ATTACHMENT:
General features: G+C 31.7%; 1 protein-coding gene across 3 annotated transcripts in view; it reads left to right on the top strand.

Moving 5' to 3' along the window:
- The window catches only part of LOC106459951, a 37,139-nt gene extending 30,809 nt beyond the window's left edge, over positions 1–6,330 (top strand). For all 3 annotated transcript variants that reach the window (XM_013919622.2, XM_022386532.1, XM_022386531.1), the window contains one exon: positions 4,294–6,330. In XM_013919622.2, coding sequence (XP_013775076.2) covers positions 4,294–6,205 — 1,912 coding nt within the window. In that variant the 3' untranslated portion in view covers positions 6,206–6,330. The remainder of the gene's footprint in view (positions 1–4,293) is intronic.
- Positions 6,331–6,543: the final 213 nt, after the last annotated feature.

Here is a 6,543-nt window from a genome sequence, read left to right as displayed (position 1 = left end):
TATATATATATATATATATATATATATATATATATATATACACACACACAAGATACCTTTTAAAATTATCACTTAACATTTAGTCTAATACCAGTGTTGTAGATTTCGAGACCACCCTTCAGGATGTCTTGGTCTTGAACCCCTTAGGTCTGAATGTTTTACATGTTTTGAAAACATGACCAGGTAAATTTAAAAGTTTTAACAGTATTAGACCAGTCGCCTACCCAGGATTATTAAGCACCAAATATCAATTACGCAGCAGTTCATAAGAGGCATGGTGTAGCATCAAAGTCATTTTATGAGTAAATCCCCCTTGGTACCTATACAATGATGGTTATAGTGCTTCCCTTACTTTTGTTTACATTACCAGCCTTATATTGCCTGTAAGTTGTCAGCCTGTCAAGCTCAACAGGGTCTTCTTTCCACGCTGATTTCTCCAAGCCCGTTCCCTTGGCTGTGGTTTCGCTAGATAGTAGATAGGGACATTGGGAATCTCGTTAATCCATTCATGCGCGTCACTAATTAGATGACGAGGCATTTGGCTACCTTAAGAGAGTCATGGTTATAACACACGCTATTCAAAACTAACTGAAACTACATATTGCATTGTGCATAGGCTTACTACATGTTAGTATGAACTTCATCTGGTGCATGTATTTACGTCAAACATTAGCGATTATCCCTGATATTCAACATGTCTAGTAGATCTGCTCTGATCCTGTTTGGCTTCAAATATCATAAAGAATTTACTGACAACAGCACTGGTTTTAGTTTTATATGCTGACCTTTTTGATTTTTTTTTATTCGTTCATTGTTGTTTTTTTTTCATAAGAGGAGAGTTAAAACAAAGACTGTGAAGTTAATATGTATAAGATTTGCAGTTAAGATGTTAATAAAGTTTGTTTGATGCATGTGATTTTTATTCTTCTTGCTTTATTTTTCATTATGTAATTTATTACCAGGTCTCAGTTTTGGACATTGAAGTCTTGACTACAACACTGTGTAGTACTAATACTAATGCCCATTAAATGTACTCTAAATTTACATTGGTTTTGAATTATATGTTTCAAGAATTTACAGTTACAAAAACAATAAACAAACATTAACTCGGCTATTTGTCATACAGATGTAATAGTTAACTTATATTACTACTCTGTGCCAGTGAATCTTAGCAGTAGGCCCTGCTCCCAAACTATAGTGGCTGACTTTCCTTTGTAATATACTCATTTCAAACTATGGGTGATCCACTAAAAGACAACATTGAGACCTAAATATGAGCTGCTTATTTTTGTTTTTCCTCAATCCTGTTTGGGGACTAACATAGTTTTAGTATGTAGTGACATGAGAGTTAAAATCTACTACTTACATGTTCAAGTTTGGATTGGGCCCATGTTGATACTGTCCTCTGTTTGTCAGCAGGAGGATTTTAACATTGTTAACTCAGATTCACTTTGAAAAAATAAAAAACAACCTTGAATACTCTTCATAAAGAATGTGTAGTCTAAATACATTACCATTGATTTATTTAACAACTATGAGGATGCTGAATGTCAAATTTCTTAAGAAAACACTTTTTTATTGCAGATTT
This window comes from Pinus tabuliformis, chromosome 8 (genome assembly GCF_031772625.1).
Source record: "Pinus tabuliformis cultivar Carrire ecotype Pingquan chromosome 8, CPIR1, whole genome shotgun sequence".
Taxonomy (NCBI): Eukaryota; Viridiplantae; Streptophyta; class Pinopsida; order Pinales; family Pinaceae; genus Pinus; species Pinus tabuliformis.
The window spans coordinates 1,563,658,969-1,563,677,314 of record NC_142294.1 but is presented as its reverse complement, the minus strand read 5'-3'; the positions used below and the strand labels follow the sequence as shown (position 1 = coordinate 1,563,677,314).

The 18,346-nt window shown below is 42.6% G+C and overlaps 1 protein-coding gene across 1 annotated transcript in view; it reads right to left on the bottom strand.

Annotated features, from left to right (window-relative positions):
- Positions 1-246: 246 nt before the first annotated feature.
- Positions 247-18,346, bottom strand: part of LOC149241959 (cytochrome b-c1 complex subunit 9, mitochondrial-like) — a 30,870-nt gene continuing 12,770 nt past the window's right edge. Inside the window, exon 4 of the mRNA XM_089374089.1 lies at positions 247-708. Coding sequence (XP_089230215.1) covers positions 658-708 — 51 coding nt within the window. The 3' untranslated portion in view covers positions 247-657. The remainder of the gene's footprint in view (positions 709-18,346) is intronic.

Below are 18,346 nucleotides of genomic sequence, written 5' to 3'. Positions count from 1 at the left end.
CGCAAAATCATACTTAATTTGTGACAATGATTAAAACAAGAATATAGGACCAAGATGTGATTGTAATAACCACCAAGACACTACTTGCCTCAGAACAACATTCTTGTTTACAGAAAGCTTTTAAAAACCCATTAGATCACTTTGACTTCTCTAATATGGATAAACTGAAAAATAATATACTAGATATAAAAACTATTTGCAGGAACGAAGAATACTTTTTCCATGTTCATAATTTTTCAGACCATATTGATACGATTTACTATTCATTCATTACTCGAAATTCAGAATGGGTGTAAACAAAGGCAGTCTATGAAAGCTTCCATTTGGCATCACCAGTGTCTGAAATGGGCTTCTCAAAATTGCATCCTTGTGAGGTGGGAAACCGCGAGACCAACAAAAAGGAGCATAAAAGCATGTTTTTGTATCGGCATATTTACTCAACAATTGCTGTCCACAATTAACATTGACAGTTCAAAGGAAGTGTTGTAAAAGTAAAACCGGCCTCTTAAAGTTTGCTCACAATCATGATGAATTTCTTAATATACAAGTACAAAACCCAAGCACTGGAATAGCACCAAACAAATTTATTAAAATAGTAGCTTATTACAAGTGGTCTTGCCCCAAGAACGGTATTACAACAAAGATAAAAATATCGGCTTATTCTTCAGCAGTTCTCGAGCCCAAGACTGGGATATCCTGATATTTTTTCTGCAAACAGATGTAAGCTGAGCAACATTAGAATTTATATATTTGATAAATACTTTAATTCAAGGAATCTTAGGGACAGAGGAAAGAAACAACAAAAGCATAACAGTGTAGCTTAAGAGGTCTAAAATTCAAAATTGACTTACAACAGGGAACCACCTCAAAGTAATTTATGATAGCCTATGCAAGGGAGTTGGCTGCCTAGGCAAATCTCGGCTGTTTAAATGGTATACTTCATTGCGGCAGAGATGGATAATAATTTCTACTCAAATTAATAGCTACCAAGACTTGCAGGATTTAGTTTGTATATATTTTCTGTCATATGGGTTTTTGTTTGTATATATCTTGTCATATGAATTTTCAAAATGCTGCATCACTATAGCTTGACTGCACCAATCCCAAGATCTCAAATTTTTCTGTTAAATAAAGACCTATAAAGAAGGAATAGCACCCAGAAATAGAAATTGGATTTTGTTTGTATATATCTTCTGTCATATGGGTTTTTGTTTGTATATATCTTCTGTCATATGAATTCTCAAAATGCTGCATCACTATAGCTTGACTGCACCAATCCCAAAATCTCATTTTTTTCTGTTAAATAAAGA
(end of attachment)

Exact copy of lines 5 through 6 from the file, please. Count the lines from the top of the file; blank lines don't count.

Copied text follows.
Here is a 6,543-nt window from a genome sequence, read left to right as displayed (position 1 = left end):
TATATATATATATATATATATATATATATATATATATATACACACACACAAGATACCTTTTAAAATTATCACTTAACATTTAGTCTAATACCAGTGTTGTAGATTTCGAGACCACCCTTCAGGATGTCTTGGTCTTGAACCCCTTAGGTCTGAATGTTTTACATGTTTTGAAAACATGACCAGGTAAATTTAAAAGTTTTAACAGTATTAGACCAGTCGCCTACCCAGGATTATTAAGCACCAAATATCAATTACGCAGCAGTTCATAAGAGGCATGGTGTAGCATCAAAGTCATTTTATGAGTAAATCCCCCTTGGTACCTATACAATGATGGTTATAGTGCTTCCCTTACTTTTGTTTACATTACCAGCCTTATATTGCCTGTAAGTTGTCAGCCTGTCAAGCTCAACAGGGTCTTCTTTCCACGCTGATTTCTCCAAGCCCGTTCCCTTGGCTGTGGTTTCGCTAGATAGTAGATAGGGACATTGGGAATCTCGTTAATCCATTCATGCGCGTCACTAATTAGATGACGAGGCATTTGGCTACCTTAAGAGAGTCATGGTTATAACACACGCTATTCAAAACTAACTGAAACTACATATTGCATTGTGCATAGGCTTACTACATGTTAGTATGAACTTCATCTGGTGCATGTATTTACGTCAAACATTAGCGATTATCCCTGATATTCAACATGTCTAGTAGATCTGCTCTGATCCTGTTTGGCTTCAAATATCATAAAGAATTTACTGACAACAGCACTGGTTTTAGTTTTATATGCTGACCTTTTTGATTTTTTTTTATTCGTTCATTGTTGTTTTTTTTTCATAAGAGGAGAGTTAAAACAAAGACTGTGAAGTTAATATGTATAAGATTTGCAGTTAAGATGTTAATAAAGTTTGTTTGATGCATGTGATTTTTATTCTTCTTGCTTTATTTTTCATTATGTAATTTATTACCAGGTCTCAGTTTTGGACATTGAAGTCTTGACTACAACACTGTGTAGTACTAATACTAATGCCCATTAAATGTACTCTAAATTTACATTGGTTTTGAATTATATGTTTCAAGAATTTACAGTTACAAAAACAATAAACAAACATTAACTCGGCTATTTGTCATACAGATGTAATAGTTAACTTATATTACTACTCTGTGCCAGTGAATCTTAGCAGTAGGCCCTGCTCCCAAACTATAGTGGCTGACTTTCCTTTGTAATATACTCATTTCAAACTATGGGTGATCCACTAAAAGACAACATTGAGACCTAAATATGAGCTGCTTATTTTTGTTTTTCCTCAATCCTGTTTGGGGACTAACATAGTTTTAGTATGTAGTGACATGAGAGTTAAAATCTACTACTTACATGTTCAAGTTTGGATTGGGCCCATGTTGATACTGTCCTCTGTTTGTCAGCAGGAGGATTTTAACATTGTTAACTCAGATTCACTTTGAAAAAATAAAAAACAACCTTGAATACTCTTCATAAAGAATGTGTAGTCTAAATACATTACCATTGATTTATTTAACAACTATGAGGATGCTGAATGTCAAATTTCTTAAGAAAACACTTTTTTATTGCAGATTT